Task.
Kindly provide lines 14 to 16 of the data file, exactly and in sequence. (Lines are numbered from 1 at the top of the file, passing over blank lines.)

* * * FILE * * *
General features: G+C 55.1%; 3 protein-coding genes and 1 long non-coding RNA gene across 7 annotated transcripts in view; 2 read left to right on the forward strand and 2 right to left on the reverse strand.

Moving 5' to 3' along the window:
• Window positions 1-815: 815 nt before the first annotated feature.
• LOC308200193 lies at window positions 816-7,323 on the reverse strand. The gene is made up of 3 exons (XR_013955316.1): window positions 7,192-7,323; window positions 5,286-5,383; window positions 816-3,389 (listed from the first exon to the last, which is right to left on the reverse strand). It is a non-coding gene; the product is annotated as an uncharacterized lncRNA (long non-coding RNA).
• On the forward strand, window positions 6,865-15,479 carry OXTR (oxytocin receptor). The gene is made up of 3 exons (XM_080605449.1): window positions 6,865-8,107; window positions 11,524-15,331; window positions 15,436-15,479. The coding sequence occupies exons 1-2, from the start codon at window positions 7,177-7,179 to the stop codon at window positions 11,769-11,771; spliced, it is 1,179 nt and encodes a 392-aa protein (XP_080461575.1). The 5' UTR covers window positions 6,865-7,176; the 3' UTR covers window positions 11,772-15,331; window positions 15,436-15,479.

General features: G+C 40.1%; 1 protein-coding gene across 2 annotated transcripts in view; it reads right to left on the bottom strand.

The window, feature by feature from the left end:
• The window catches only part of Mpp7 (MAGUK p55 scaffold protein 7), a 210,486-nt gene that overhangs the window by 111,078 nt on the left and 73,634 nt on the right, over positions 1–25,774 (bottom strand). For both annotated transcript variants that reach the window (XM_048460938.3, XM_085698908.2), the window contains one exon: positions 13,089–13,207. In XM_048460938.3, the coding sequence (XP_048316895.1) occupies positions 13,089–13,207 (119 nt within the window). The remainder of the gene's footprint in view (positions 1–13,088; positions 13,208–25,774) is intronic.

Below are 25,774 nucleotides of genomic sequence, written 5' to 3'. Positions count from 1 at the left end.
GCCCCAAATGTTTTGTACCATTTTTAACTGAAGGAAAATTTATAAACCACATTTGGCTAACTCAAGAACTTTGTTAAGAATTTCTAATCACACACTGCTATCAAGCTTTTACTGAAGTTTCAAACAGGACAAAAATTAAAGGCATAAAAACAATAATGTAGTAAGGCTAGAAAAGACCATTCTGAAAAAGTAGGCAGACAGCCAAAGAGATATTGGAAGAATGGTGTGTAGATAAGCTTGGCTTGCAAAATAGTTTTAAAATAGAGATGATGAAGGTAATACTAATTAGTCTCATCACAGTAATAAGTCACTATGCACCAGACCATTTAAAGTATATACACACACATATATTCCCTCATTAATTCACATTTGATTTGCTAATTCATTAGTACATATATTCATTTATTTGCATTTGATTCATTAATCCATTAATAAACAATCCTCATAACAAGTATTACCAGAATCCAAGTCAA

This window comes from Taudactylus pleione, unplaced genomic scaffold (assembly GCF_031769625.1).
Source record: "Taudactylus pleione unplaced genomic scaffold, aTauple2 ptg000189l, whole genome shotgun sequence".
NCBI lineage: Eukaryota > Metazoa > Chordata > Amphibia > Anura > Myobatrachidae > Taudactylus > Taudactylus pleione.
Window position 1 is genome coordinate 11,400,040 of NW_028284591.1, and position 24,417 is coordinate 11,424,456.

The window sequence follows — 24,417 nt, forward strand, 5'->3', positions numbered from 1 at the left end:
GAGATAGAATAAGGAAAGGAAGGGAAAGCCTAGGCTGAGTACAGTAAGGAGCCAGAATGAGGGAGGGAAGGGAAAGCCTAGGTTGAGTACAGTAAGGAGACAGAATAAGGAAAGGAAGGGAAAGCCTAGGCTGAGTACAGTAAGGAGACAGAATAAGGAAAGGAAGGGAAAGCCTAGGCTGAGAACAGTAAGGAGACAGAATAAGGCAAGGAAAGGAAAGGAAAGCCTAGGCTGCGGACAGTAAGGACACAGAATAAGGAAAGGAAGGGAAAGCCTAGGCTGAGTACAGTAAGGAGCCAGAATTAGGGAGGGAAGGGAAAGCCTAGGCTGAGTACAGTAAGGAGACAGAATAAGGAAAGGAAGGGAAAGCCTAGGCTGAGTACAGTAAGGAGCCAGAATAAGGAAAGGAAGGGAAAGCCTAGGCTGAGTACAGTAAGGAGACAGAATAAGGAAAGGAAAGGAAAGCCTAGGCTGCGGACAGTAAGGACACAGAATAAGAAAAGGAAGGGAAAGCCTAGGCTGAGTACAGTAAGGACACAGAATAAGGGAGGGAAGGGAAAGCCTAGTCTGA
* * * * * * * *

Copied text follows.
Window position 1 is genome coordinate 11,400,040 of NW_028284591.1, and position 24,417 is coordinate 11,424,456.

The window sequence follows — 24,417 nt, forward strand, 5'->3', positions numbered from 1 at the left end:
GAGATAGAATAAGGAAAGGAAGGGAAAGCCTAGGCTGAGTACAGTAAGGAGCCAGAATGAGGGAGGGAAGGGAAAGCCTAGGTTGAGTACAGTAAGGAGACAGAATAAGGAAAGGAAGGGAAAGCCTAGGCTGAGTACAGTAAGGAGACAGAATAAGGAAAGGAAGGGAAAGCCTAGGCTGAGAACAGTAAGGAGACAGAATAAGGCAAGGAAAGGAAAGGAAAGCCTAGGCTGCGGACAGTAAGGACACAGAATAAGGAAAGGAAGGGAAAGCCTAGGCTGAGTACAGTAAGGAGCCAGAATTAGGGAGGGAAGGGAAAGCCTAGGCTGAGTACAGTAAGGAGACAGAATAAGGAAAGGAAGGGAAAGCCTAGGCTGAGTACAGTAAGGAGCCAGAATAAGGAAAGGAAGGGAAAGCCTAGGCTGAGTACAGTAAGGAGACAGAATAAGGAAAGGAAAGGAAAGCCTAGGCTGCGGACAGTAAGGACACAGAATAAGAAAAGGAAGGGAAAGCCTAGGCTGAGTACAGTAAGGACACAGAATAAGGGAGGGAAGGGAAAGCCTAGTCTGA